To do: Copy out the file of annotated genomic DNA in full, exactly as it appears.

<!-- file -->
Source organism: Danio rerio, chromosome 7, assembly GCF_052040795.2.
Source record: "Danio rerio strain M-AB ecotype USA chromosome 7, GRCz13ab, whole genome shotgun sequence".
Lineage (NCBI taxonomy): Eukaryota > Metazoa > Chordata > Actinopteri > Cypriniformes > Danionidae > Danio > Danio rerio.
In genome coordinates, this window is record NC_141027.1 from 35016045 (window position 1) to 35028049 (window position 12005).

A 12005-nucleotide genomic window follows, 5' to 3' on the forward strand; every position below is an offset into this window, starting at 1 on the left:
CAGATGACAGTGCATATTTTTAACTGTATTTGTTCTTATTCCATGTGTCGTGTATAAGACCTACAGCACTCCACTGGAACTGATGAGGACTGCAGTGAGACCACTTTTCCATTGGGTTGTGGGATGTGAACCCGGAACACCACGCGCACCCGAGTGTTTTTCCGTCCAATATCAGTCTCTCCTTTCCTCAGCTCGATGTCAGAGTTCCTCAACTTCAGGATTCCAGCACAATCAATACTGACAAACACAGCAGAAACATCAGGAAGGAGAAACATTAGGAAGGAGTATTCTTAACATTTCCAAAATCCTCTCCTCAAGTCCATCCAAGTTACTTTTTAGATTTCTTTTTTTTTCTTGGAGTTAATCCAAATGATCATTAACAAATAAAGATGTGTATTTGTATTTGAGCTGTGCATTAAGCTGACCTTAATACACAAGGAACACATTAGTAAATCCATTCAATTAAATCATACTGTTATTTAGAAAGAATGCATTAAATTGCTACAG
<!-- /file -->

Source organism: Danio rerio, chromosome 7, assembly GCF_052040795.2.
Source record: "Danio rerio strain M-AB ecotype USA chromosome 7, GRCz13ab, whole genome shotgun sequence".
Lineage (NCBI taxonomy): Eukaryota > Metazoa > Chordata > Actinopteri > Cypriniformes > Danionidae > Danio > Danio rerio.
In genome coordinates, this window is record NC_141027.1 from 35016045 (window position 1) to 35028049 (window position 12005).

A 12005-nucleotide genomic window follows, 5' to 3' on the forward strand; every position below is an offset into this window, starting at 1 on the left:
CAGATGACAGTGCATATTTTTAACTGTATTTGTTCTTATTCCATGTGTCGTGTATAAGACCTACAGCACTCCACTGGAACTGATGAGGACTGCAGTGAGACCACTTTTCCATTGGGTTGTGGGATGTGAACCCGGAACACCACGCGCACCCGAGTGTTTTTCCGTCCAATATCAGTCTCTCCTTTCCTCAGCTCGATGTCAGAGTTCCTCAACTTCAGGATTCCAGCACAATCAATACTGACAAACACAGCAGAAACATCAGGAAGGAGAAACATTAGGAAGGAGTATTCTTAACATTTCCAAAATCCTCTCCTCAAGTCCATCCAAGTTACTTTTTAGATTTCTTTTTTTTTCTTGGAGTTAATCCAAATGATCATTAACAAATAAAGATGTGTATTTGTATTTGAGCTGTGCATTAAGCTGACCTTAATACACAAGGAACACATTAGTAAATCCATTCAATTAAATCATACTGTTATTTAGAAAGAATGCATTAAATTGCTACAG